The BC Water and Waste Association welcomes its new Chief Executive Officer, Natalie Zigarlick, who began work in February, 2006.
The U.S. Environmental Protection Agency’s Office of Water has published a guide to watershed management as a tool in developing and implementing watershed plans. The draft “Handbook for Developing Watershed Plans to Restore and Protect Our Waters” is intended for communities, watershed groups, and local, state, tribal, and federal environmental agencies.
With help from West Coast Environmental Law (WCEL), a two-year effort to protect the Sunshine Coast’s Hotel Lake from harmful water withdrawals is successful. The Environmental Appeal Board has limited the amount of water that can be withdrawn from Hotel Lake until studies demonstrate that increased water use will not harm the lake.
The Southwest Florida Water Management District, the agency responsible for managing water resources in a 16-county area in west-central Florida, provides a free program to hotels and motels to help conserve water. The district launched the Water Conservation Hotel and Motel Program (Water CHAMP) in 2002 to help decrease the impact vacationers place on Florida’s most precious resource—water.
An up-to-date customer information system (CIS) is an essential component of an effective water utility business. These systems are responsible for a wide range of key business activities including billing, managing credit and collections, tracking water consumption, and responding to customers' needs.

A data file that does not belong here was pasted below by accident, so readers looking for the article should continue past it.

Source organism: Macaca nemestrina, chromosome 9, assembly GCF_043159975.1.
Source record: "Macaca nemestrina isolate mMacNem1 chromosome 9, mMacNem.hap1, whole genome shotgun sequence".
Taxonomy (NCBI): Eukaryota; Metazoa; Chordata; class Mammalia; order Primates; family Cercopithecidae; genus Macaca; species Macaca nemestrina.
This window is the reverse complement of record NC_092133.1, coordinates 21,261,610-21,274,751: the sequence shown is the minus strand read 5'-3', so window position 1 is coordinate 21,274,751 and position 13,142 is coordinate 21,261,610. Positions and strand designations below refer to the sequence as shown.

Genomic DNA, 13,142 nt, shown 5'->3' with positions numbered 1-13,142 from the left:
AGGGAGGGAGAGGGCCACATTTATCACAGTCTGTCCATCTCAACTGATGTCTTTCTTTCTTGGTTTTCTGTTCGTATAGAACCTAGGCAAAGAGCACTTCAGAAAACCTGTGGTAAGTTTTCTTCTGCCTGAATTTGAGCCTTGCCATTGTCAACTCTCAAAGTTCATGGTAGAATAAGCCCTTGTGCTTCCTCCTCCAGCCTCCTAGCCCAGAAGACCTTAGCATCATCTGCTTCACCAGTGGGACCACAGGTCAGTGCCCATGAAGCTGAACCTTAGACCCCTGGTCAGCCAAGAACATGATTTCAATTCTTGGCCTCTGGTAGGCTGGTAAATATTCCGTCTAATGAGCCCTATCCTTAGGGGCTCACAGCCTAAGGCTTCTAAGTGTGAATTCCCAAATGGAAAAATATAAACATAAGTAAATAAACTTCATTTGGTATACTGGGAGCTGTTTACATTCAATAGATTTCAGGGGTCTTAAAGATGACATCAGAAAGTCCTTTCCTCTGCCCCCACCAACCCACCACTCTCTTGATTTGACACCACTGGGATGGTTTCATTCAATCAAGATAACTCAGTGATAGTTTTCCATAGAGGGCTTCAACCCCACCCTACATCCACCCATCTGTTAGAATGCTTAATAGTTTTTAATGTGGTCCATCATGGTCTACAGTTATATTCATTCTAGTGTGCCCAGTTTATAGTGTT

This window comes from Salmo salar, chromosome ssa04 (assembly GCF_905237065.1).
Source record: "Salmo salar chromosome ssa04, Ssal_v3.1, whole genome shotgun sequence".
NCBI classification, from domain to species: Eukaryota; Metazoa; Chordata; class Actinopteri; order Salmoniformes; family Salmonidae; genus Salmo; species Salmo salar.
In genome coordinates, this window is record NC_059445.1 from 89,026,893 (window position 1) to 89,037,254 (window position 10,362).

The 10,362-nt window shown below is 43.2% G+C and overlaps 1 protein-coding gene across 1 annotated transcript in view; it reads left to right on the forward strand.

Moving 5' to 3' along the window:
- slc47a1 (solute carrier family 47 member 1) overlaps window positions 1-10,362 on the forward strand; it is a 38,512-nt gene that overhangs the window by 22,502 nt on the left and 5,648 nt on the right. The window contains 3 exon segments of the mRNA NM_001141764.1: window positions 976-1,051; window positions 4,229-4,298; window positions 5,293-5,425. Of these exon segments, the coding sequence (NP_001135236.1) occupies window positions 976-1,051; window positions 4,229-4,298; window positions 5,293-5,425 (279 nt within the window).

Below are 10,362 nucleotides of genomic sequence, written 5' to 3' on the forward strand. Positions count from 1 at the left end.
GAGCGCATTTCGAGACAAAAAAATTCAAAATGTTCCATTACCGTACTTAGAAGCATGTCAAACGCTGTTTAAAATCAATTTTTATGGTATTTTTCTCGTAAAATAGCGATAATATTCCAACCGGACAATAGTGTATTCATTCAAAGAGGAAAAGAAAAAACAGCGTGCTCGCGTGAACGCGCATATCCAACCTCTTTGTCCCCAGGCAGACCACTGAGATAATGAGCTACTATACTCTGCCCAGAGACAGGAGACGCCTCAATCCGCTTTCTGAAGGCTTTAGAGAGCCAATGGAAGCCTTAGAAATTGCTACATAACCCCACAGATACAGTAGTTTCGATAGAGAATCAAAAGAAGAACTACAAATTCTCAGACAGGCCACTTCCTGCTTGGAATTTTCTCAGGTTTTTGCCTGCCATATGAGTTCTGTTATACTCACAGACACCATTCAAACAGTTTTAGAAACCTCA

The primary purpose of the BC Rural Network’s (BCRN) website, is to provide information to organizations that serve a rural constituency, and to members of the public who want to know about BCRN's activities and issues of importance to rural and remote communities.
In the summer 2005 issue of BCWWA’s “Watermark”, I mentioned a test being conducted in an upscale Kelowna neighbourhood. We included bar charts on water bills showing homeowners’ monthly consumption compared to the average monthly consumption on their street. This area was chosen because we’d tried several methods of public education in the past, but the water conservation message hadn’t gotten through.
The great fictional detective, Sherlock Holmes, once said something to this effect: “Avoid developing your theory before you collect the evidence. If you develop your theory first, you may interpret the evidence to support your flawed assumptions.” I thought about this quote after talking to the person responsible for water conservation in a small town.
I came across a study by an American behavioural researcher who wanted to find out if people act more responsibly in groups or as individuals. The researcher concluded that individuals are more likely to take action when they feel some personal responsibility to help. In large groups, however, the sense of responsibility is “diffused” among the group. In other words, when there is a problem, most people expect that someone else will take care of it.
When I was hired in 1996 to develop Kelowna’s “Water Smart” program, I thought it would be easy to achieve the utility’s targets for reductions in water use. Surely the same marketing principles I used for General Motors and other clients could be applied to a water conservation program. I quickly found out how wrong I was.